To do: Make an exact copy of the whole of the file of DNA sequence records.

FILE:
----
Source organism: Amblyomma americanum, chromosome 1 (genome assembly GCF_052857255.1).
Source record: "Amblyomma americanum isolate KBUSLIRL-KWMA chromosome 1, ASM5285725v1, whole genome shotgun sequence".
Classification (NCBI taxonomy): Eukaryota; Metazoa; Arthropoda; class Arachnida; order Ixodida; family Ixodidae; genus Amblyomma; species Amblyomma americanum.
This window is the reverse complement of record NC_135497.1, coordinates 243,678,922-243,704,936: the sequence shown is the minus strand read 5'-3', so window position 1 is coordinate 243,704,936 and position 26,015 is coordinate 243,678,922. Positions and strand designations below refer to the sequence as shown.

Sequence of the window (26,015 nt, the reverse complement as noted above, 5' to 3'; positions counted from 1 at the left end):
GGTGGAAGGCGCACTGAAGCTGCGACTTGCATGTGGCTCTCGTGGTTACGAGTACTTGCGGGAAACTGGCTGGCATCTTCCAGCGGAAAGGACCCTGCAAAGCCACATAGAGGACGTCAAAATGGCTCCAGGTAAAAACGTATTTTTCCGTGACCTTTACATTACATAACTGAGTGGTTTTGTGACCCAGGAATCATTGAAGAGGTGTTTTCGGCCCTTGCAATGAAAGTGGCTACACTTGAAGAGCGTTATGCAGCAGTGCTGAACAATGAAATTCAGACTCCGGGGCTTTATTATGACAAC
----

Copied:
Source organism: Amblyomma americanum, chromosome 1 (genome assembly GCF_052857255.1).
Source record: "Amblyomma americanum isolate KBUSLIRL-KWMA chromosome 1, ASM5285725v1, whole genome shotgun sequence".
Classification (NCBI taxonomy): Eukaryota; Metazoa; Arthropoda; class Arachnida; order Ixodida; family Ixodidae; genus Amblyomma; species Amblyomma americanum.
This window is the reverse complement of record NC_135497.1, coordinates 243,678,922-243,704,936: the sequence shown is the minus strand read 5'-3', so window position 1 is coordinate 243,704,936 and position 26,015 is coordinate 243,678,922. Positions and strand designations below refer to the sequence as shown.

Sequence of the window (26,015 nt, the reverse complement as noted above, 5' to 3'; positions counted from 1 at the left end):
GGTGGAAGGCGCACTGAAGCTGCGACTTGCATGTGGCTCTCGTGGTTACGAGTACTTGCGGGAAACTGGCTGGCATCTTCCAGCGGAAAGGACCCTGCAAAGCCACATAGAGGACGTCAAAATGGCTCCAGGTAAAAACGTATTTTTCCGTGACCTTTACATTACATAACTGAGTGGTTTTGTGACCCAGGAATCATTGAAGAGGTGTTTTCGGCCCTTGCAATGAAAGTGGCTACACTTGAAGAGCGTTATGCAGCAGTGCTGAACAATGAAATTCAGACTCCGGGGCTTTATTATGACAAC